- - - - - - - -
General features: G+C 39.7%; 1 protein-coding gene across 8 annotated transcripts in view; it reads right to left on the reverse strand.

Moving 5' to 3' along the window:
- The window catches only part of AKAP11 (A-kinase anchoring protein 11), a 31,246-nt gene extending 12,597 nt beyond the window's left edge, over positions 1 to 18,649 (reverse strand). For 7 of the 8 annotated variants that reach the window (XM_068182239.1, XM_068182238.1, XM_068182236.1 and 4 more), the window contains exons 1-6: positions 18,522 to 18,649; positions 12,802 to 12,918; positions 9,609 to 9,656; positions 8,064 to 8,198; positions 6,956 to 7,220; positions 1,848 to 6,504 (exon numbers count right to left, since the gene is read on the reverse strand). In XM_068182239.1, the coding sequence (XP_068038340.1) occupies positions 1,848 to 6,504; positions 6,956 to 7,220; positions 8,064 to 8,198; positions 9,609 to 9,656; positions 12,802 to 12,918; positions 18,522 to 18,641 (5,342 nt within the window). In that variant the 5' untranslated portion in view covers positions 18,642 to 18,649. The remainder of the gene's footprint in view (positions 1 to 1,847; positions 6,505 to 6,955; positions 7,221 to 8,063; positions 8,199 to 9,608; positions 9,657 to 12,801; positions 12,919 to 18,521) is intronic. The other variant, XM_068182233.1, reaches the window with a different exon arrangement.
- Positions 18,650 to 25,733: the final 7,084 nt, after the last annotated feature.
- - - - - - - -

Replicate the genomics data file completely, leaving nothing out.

General features: G+C 39.7%; 1 protein-coding gene across 8 annotated transcripts in view; it reads right to left on the reverse strand.

Moving 5' to 3' along the window:
- The window catches only part of AKAP11 (A-kinase anchoring protein 11), a 31,246-nt gene extending 12,597 nt beyond the window's left edge, over positions 1 to 18,649 (reverse strand). For 7 of the 8 annotated variants that reach the window (XM_068182239.1, XM_068182238.1, XM_068182236.1 and 4 more), the window contains exons 1-6: positions 18,522 to 18,649; positions 12,802 to 12,918; positions 9,609 to 9,656; positions 8,064 to 8,198; positions 6,956 to 7,220; positions 1,848 to 6,504 (exon numbers count right to left, since the gene is read on the reverse strand). In XM_068182239.1, the coding sequence (XP_068038340.1) occupies positions 1,848 to 6,504; positions 6,956 to 7,220; positions 8,064 to 8,198; positions 9,609 to 9,656; positions 12,802 to 12,918; positions 18,522 to 18,641 (5,342 nt within the window). In that variant the 5' untranslated portion in view covers positions 18,642 to 18,649. The remainder of the gene's footprint in view (positions 1 to 1,847; positions 6,505 to 6,955; positions 7,221 to 8,063; positions 8,199 to 9,608; positions 9,657 to 12,801; positions 12,919 to 18,521) is intronic. The other variant, XM_068182233.1, reaches the window with a different exon arrangement.
- Positions 18,650 to 25,733: the final 7,084 nt, after the last annotated feature.